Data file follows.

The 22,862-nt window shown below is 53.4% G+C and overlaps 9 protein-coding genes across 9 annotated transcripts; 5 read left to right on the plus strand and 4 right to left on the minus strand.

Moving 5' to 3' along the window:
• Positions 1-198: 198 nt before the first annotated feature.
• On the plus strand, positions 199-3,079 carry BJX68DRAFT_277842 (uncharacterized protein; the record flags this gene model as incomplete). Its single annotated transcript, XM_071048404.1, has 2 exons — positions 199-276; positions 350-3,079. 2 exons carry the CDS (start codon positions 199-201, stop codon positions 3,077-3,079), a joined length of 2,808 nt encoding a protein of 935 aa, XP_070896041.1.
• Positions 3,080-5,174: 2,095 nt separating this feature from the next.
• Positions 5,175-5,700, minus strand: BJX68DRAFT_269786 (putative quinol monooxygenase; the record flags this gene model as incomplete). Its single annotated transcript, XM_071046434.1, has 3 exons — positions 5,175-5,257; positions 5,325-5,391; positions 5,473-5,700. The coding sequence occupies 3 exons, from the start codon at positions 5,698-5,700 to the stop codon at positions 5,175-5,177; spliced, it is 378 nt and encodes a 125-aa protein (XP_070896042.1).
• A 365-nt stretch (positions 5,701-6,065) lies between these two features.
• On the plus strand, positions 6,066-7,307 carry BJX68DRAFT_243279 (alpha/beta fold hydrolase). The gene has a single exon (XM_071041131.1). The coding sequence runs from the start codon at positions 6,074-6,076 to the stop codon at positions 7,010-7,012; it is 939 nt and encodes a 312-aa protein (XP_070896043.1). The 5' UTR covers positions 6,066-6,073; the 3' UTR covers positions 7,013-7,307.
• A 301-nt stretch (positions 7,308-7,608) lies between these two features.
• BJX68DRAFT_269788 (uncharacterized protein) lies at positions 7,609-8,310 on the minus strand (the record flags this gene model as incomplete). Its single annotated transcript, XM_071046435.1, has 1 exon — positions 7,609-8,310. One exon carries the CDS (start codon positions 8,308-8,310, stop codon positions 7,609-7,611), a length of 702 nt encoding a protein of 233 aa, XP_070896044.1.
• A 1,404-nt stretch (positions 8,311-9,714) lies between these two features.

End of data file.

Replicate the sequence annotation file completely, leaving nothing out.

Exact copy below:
The 22,862-nt window shown below is 53.4% G+C and overlaps 9 protein-coding genes across 9 annotated transcripts; 5 read left to right on the plus strand and 4 right to left on the minus strand.

Moving 5' to 3' along the window:
• Positions 1-198: 198 nt before the first annotated feature.
• On the plus strand, positions 199-3,079 carry BJX68DRAFT_277842 (uncharacterized protein; the record flags this gene model as incomplete). Its single annotated transcript, XM_071048404.1, has 2 exons — positions 199-276; positions 350-3,079. 2 exons carry the CDS (start codon positions 199-201, stop codon positions 3,077-3,079), a joined length of 2,808 nt encoding a protein of 935 aa, XP_070896041.1.
• Positions 3,080-5,174: 2,095 nt separating this feature from the next.
• Positions 5,175-5,700, minus strand: BJX68DRAFT_269786 (putative quinol monooxygenase; the record flags this gene model as incomplete). Its single annotated transcript, XM_071046434.1, has 3 exons — positions 5,175-5,257; positions 5,325-5,391; positions 5,473-5,700. The coding sequence occupies 3 exons, from the start codon at positions 5,698-5,700 to the stop codon at positions 5,175-5,177; spliced, it is 378 nt and encodes a 125-aa protein (XP_070896042.1).
• A 365-nt stretch (positions 5,701-6,065) lies between these two features.
• On the plus strand, positions 6,066-7,307 carry BJX68DRAFT_243279 (alpha/beta fold hydrolase). The gene has a single exon (XM_071041131.1). The coding sequence runs from the start codon at positions 6,074-6,076 to the stop codon at positions 7,010-7,012; it is 939 nt and encodes a 312-aa protein (XP_070896043.1). The 5' UTR covers positions 6,066-6,073; the 3' UTR covers positions 7,013-7,307.
• A 301-nt stretch (positions 7,308-7,608) lies between these two features.
• BJX68DRAFT_269788 (uncharacterized protein) lies at positions 7,609-8,310 on the minus strand (the record flags this gene model as incomplete). Its single annotated transcript, XM_071046435.1, has 1 exon — positions 7,609-8,310. One exon carries the CDS (start codon positions 8,308-8,310, stop codon positions 7,609-7,611), a length of 702 nt encoding a protein of 233 aa, XP_070896044.1.
• A 1,404-nt stretch (positions 8,311-9,714) lies between these two features.